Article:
A strike by French transport and power workers will rumble into a second day today, despite signs that President Nicolas Sarkozy and some union leaders are anxious to negotiate a settlement. The prospect of a prolonged and bitter confrontation between unions and the government over pension reform appeared to recede yesterday as ministers and one of the most powerful trades union federations, the Confédération Gé*érale du Travail (CGT), abandoned their entrenched positions to permit new industry-by-industry talks on special pension rights.
The more militant union leaders, including the head of the railway section of the CGT, pushed successfully for the strike to be extended into a second day. However, the government and most unions appear to want to prevent the dispute from turning into a symbolic battle over M. Sarkozy's wider reform programme.
Much will depend on how many railwaymen, Paris Metro and power workers obey the call for a second day of stoppage today. Only one in seven high-speed trains and one in five Metro trains ran yesterday. Just over 60 per cent of railway staff and 40 per cent of Metro and power workers failed to turn up for work – enough to disrupt services but substantially fewer than obeyed a one-day strike last month. Tens of thousands of rail and power workers, and sympathisers, marched through Paris and other large cities.
Some strikers are still determined to extend their walkout to the weekend and beyond, merging with other public-sector industrial action over pay and job cuts which is planned next week. With many students already boycotting lectures and blocking campuses in protest against M. Sarkozy's mild university reforms, France could yet be plunged into a classic battle of wills on the streets: right v left, reform v status quo.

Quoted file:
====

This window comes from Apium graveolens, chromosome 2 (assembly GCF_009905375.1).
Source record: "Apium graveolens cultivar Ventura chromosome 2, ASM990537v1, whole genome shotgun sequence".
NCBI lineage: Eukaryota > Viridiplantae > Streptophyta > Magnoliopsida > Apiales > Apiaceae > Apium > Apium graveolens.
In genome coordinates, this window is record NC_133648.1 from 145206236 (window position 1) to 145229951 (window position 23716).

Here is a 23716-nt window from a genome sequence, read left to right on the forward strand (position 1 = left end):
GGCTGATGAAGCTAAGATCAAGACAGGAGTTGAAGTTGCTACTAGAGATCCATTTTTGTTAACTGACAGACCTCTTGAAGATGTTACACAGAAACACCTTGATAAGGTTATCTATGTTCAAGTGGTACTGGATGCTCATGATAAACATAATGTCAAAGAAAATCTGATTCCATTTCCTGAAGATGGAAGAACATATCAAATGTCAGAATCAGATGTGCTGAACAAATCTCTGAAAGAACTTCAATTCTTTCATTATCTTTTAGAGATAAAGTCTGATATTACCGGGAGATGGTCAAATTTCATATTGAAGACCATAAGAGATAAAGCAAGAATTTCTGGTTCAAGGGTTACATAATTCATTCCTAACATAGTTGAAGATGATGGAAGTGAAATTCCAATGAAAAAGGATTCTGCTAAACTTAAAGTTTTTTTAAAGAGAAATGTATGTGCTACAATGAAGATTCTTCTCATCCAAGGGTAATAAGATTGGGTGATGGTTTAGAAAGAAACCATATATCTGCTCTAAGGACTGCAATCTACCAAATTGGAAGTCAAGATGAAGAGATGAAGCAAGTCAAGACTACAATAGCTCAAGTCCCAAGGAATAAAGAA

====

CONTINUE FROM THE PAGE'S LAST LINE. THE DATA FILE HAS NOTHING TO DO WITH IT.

On the whole, however, it seems that both President Sarkozy and the more moderate unions are prepared to give ground.
The transport and power strikes were called to protest against M. Sarkozy's attempts to reform the special privileges which allow 500,000 public-sector workers to retire early on full pensions. The issue has achieved symbolic importance. The last attempt to reform these rights in 1995 produced three weeks of strikes which almost brought France to its knees.
The government has made some concessions, allowing rail, Metro and power workers to retire at 50 or 55 –if they accept reduced pensions. However, M. Sarkozy has insisted that, to qualify for full pensions, all workers must work for at least 40 years – instead of the 37.5 years usually worked by those in special pension schemes.
The CGT had previously insisted it would only take part in new national negotiations with both the government and industry leaders. The government said it was up to each state industry to negotiate with the unions individually.
The head of the CGT, Bernard Thibault, broke this log-jam yesterday by suggesting there should be industry-by-industry talks, but they should also include government representatives. Ministers agreed and efforts were being made last night to get the talks under way.
Beyond the technicalities, symbolic points have been conceded on both sides. Most union leaders are no longer dismissing out of hand the main lines of the Sarkozy reforms. Their concessionary attitude, including that of M. Thibault, may have been influenced by polls showing more than 70 per cent of the French people back pension reform.Reuse content